The arts and higher education sectors have had a rough time of things recently.
The Australian Senate is debating the Job-Ready Graduate Package bill, which could see thousands of future students pay 113 per cent more to study humanities and communications courses in years to come.
But University of Wollongong Chancellor Jillian Broadbent couldn't help but be impressed with the university's new state-of-the-art creative arts and social sciences building.
And she thinks many students will still use the building next year, despite proposed fee hikes for humanities courses.
"They may not be changes I personally would make but I think from the university's point of view we learn to go with and take advantage of what we are dealt and just make sure the students aren't adversely impacted," Ms Broadbent said.
NSW Governor Margaret Beazley was also on hand on Wednesday to officially open the Jillian Broadbent Building and dedicate it to the retiring UOW Chancellor in recognition of her outstanding contribution to the university from 2009 to 2020.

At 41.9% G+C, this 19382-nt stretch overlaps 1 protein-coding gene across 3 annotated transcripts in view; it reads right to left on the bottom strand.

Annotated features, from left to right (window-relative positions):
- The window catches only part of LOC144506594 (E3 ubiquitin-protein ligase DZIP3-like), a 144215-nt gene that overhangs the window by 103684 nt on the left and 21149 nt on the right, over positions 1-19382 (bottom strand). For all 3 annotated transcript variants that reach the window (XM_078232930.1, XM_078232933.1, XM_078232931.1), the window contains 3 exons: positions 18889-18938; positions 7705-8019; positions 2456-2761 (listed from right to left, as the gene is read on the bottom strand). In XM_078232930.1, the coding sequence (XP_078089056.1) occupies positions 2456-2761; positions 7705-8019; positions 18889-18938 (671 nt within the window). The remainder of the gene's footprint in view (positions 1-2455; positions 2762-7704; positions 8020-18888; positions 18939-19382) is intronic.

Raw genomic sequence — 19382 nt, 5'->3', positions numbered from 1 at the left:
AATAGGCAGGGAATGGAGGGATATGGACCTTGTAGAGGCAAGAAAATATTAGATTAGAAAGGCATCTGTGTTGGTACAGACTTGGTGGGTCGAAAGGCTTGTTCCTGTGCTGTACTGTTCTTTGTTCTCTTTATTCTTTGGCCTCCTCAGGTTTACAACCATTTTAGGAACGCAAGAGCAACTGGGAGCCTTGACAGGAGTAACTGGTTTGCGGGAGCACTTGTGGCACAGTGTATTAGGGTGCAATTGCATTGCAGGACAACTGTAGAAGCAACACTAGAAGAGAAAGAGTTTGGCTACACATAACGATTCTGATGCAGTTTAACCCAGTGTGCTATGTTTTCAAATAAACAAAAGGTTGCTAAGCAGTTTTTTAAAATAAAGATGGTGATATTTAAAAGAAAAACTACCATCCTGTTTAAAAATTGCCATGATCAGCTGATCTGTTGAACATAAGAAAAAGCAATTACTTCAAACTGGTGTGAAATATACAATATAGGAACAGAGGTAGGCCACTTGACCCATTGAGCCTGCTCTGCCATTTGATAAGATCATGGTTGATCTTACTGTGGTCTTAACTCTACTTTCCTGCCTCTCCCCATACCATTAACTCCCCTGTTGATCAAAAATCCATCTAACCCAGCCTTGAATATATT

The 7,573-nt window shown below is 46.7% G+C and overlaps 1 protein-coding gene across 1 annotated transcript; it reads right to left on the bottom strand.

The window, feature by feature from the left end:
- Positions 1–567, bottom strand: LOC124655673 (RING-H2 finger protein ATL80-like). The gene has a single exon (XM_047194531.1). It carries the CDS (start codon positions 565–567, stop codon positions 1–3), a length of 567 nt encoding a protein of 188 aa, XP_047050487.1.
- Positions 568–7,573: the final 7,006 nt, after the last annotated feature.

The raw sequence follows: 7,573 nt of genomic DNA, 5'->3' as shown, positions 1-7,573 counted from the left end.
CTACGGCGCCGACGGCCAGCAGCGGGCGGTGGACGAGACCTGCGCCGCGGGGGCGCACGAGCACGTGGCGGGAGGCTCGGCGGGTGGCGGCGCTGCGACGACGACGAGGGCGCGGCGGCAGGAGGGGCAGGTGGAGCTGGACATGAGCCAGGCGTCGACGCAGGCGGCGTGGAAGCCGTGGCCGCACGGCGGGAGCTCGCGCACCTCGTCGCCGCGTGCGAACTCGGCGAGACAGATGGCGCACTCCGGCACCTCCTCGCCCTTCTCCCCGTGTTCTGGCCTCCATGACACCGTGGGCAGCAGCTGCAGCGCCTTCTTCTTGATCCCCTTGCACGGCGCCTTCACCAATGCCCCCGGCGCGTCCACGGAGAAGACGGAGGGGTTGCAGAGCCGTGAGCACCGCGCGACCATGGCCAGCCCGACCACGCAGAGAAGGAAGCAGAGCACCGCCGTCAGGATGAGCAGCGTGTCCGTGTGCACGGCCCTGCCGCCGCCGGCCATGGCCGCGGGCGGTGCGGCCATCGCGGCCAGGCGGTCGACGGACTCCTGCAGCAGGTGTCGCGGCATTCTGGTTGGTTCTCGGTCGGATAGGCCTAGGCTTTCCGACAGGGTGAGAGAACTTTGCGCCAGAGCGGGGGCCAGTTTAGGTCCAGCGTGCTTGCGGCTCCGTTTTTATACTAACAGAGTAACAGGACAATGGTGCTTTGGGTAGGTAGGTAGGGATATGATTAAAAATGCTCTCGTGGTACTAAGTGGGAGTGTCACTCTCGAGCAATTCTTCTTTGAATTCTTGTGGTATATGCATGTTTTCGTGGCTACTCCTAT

The four-storey, multi-purpose building has been designed to attract, engage and develop the very best creative talent to ideate, design, create and facilitate meaningful engagement in response to the themes and issues facing society.
It features a visual arts gallery, two theatre spaces, music performance, rehearsal, recording and production facilities, a fully equipped newsroom, digital design studio, maker space, simulation labs and indoor and outdoor teaching facilities.
"I'm both honoured and delighted to have this building, with its important purpose, carry my name," she said.
"This new facility draws the community together, and a connected community is a resilient one."
Ms Broadbent said moving from nine faculties to four had placed UOW in a good position.
"We are working to structure a blend of science and art courses where the full impacts of the changes proposed by the federal government won't be quite so serious for individual students," she said.
UOW vice-chancellor Paul Wellings said the social sciences and the arts played crucial roles in a well-functioning society by influencing policy, improving accountability and helping inform decisions for the betterment of society.
"We are pleased to be providing a high-quality academic teaching and research facility aligned with the current and future needs of the cultural and creative industries," Professor Wellings said.
"The Social Sciences and The Arts building, the Jillian Broadbent Building, will act as a much-needed driver of innovation, learning, growth and skill development in a post-COVID-19 world."
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